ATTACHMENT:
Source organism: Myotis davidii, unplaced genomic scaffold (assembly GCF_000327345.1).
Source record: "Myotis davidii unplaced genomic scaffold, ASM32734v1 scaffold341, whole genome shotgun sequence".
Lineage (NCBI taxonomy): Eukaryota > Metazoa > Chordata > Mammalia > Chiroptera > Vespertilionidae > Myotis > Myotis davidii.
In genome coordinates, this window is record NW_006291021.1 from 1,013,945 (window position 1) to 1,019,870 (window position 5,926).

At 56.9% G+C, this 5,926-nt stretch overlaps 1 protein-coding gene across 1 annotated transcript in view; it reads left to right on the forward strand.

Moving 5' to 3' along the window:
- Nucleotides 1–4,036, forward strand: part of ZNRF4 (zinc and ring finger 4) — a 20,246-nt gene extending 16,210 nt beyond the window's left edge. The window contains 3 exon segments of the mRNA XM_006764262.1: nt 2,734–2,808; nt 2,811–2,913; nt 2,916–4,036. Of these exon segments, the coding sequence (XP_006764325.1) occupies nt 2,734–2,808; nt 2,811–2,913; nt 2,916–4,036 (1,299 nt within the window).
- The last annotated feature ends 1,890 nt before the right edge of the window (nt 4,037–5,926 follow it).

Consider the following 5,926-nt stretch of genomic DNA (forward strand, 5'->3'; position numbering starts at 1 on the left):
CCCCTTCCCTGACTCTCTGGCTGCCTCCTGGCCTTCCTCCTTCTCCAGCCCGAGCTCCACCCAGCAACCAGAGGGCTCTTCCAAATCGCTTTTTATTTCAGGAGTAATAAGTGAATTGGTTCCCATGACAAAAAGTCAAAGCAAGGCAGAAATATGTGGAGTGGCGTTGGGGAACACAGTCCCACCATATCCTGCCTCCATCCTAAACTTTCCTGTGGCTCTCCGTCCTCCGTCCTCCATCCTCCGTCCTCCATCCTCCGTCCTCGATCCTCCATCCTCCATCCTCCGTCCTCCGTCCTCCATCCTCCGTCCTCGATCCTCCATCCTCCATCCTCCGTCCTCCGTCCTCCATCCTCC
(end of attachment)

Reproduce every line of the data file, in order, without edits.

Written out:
Source organism: Myotis davidii, unplaced genomic scaffold (assembly GCF_000327345.1).
Source record: "Myotis davidii unplaced genomic scaffold, ASM32734v1 scaffold341, whole genome shotgun sequence".
Lineage (NCBI taxonomy): Eukaryota > Metazoa > Chordata > Mammalia > Chiroptera > Vespertilionidae > Myotis > Myotis davidii.
In genome coordinates, this window is record NW_006291021.1 from 1,013,945 (window position 1) to 1,019,870 (window position 5,926).

At 56.9% G+C, this 5,926-nt stretch overlaps 1 protein-coding gene across 1 annotated transcript in view; it reads left to right on the forward strand.

Moving 5' to 3' along the window:
- Nucleotides 1–4,036, forward strand: part of ZNRF4 (zinc and ring finger 4) — a 20,246-nt gene extending 16,210 nt beyond the window's left edge. The window contains 3 exon segments of the mRNA XM_006764262.1: nt 2,734–2,808; nt 2,811–2,913; nt 2,916–4,036. Of these exon segments, the coding sequence (XP_006764325.1) occupies nt 2,734–2,808; nt 2,811–2,913; nt 2,916–4,036 (1,299 nt within the window).
- The last annotated feature ends 1,890 nt before the right edge of the window (nt 4,037–5,926 follow it).

Consider the following 5,926-nt stretch of genomic DNA (forward strand, 5'->3'; position numbering starts at 1 on the left):
CCCCTTCCCTGACTCTCTGGCTGCCTCCTGGCCTTCCTCCTTCTCCAGCCCGAGCTCCACCCAGCAACCAGAGGGCTCTTCCAAATCGCTTTTTATTTCAGGAGTAATAAGTGAATTGGTTCCCATGACAAAAAGTCAAAGCAAGGCAGAAATATGTGGAGTGGCGTTGGGGAACACAGTCCCACCATATCCTGCCTCCATCCTAAACTTTCCTGTGGCTCTCCGTCCTCCGTCCTCCATCCTCCGTCCTCCATCCTCCGTCCTCGATCCTCCATCCTCCATCCTCCGTCCTCCGTCCTCCATCCTCCGTCCTCGATCCTCCATCCTCCATCCTCCGTCCTCCGTCCTCCATCCTCC